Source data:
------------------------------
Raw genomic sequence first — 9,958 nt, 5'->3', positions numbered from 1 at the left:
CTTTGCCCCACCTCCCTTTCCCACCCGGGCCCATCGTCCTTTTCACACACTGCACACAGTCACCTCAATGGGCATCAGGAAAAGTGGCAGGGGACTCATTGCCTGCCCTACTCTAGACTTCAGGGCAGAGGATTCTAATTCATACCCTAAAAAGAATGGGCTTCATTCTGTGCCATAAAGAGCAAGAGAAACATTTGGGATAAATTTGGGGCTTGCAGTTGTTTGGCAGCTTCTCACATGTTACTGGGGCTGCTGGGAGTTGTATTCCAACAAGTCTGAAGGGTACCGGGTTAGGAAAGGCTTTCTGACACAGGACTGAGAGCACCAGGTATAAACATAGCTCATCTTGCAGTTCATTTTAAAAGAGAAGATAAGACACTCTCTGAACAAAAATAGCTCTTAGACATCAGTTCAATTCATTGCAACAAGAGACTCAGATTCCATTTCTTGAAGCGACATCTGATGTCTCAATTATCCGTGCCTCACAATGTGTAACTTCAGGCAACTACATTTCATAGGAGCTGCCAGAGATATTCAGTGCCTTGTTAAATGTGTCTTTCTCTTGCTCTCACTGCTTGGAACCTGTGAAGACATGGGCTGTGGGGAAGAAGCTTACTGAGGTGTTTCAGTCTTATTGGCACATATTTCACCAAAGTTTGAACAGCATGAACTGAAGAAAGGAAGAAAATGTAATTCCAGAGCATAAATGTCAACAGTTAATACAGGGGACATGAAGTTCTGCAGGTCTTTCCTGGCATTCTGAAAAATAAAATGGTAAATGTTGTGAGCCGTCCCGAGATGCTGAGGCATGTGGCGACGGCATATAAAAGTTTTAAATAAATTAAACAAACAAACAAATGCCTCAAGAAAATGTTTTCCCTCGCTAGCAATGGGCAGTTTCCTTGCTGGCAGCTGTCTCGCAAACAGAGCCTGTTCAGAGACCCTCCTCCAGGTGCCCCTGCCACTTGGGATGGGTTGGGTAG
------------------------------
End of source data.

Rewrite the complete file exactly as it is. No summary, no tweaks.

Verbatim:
Raw genomic sequence first — 9,958 nt, 5'->3', positions numbered from 1 at the left:
CTTTGCCCCACCTCCCTTTCCCACCCGGGCCCATCGTCCTTTTCACACACTGCACACAGTCACCTCAATGGGCATCAGGAAAAGTGGCAGGGGACTCATTGCCTGCCCTACTCTAGACTTCAGGGCAGAGGATTCTAATTCATACCCTAAAAAGAATGGGCTTCATTCTGTGCCATAAAGAGCAAGAGAAACATTTGGGATAAATTTGGGGCTTGCAGTTGTTTGGCAGCTTCTCACATGTTACTGGGGCTGCTGGGAGTTGTATTCCAACAAGTCTGAAGGGTACCGGGTTAGGAAAGGCTTTCTGACACAGGACTGAGAGCACCAGGTATAAACATAGCTCATCTTGCAGTTCATTTTAAAAGAGAAGATAAGACACTCTCTGAACAAAAATAGCTCTTAGACATCAGTTCAATTCATTGCAACAAGAGACTCAGATTCCATTTCTTGAAGCGACATCTGATGTCTCAATTATCCGTGCCTCACAATGTGTAACTTCAGGCAACTACATTTCATAGGAGCTGCCAGAGATATTCAGTGCCTTGTTAAATGTGTCTTTCTCTTGCTCTCACTGCTTGGAACCTGTGAAGACATGGGCTGTGGGGAAGAAGCTTACTGAGGTGTTTCAGTCTTATTGGCACATATTTCACCAAAGTTTGAACAGCATGAACTGAAGAAAGGAAGAAAATGTAATTCCAGAGCATAAATGTCAACAGTTAATACAGGGGACATGAAGTTCTGCAGGTCTTTCCTGGCATTCTGAAAAATAAAATGGTAAATGTTGTGAGCCGTCCCGAGATGCTGAGGCATGTGGCGACGGCATATAAAAGTTTTAAATAAATTAAACAAACAAACAAATGCCTCAAGAAAATGTTTTCCCTCGCTAGCAATGGGCAGTTTCCTTGCTGGCAGCTGTCTCGCAAACAGAGCCTGTTCAGAGACCCTCCTCCAGGTGCCCCTGCCACTTGGGATGGGTTGGGTAG